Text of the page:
U.S. emissions generally lower last year

Federal data show that the transportation sector was the only one without declines last year.
By Daniel J. Graeber Follow @dan_graeber Contact the Author   |  April 10, 2017 at 9:12 AM
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April 10 (UPI) -- The only U.S. sector where emissions of carbon dioxide increased last year was in the transportation sector, an Energy Department division reported.

A daily brief from the U.S. Energy Information Administration reported CO2 emissions from the transportation sector increased 1.9 percent from 2015 levels. Emissions directly from motor gasoline increased 1.8 percent and the overall sector emissions were higher than for the power sector, a trend the administration expects will continue until at least 2040.

"Both oil and natural gas consumption were higher in 2016 than in 2015, while coal consumption was significantly lower," the EIA's report read. "Consistent with changes in fuel consumption, energy-related CO2 emissions in 2016 from petroleum and natural gas increased 1.1 percent and 0.9 percent, respectively, while coal-related emissions decreased 8.6 percent."

Recent market reports find U.S. crude oil production and foreign imports are leading to buildups in domestic inventory levels. In a sign of a tightening market, however, gasoline stocks have declined in recent weeks.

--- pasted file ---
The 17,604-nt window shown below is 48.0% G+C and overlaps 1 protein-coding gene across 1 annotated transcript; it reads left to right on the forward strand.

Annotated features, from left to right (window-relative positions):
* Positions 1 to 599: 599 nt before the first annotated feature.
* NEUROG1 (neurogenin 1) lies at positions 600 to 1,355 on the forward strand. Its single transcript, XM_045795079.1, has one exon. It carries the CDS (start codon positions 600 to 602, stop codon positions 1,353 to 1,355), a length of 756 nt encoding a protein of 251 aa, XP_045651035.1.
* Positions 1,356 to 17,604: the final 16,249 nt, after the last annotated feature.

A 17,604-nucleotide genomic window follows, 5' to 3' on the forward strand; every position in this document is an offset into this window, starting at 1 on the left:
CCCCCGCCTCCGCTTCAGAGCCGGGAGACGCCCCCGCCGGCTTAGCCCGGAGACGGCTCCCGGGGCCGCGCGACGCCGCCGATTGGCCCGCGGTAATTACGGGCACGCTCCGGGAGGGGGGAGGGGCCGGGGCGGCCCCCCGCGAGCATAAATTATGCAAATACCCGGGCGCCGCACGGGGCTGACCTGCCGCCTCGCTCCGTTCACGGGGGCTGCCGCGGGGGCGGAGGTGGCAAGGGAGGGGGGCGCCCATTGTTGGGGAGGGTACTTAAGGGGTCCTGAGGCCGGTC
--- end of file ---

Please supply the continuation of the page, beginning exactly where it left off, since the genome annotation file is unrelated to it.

Motor club AAA reports a national average retail price for a gallon of regular unleaded gasoline at $2.39 for Monday, about 15 percent higher than this date last year. U.S. gasoline prices, however, peaked at $4.11 per gallon in July 2008, showing consumers are driving on some of the cheapest gas prices in nearly a decade.

Elsewhere, the EIA reported energy-related CO2 emissions last year were down 1.7 percent from 2015 levels, consistent with a decade-long trend. The trend comes as power comes less from coal and more from cleaner-burning natural gas and renewable power sources.

U.S. President Donald Trump has unveiled policies aimed at boosting the fossil fuels industry, including coal. A recent decision to allow construction of the Keystone XL oil pipeline from Canada was criticized by environmental groups who say the type of oil found in Canada is more carbon-intensive than lighter grades.

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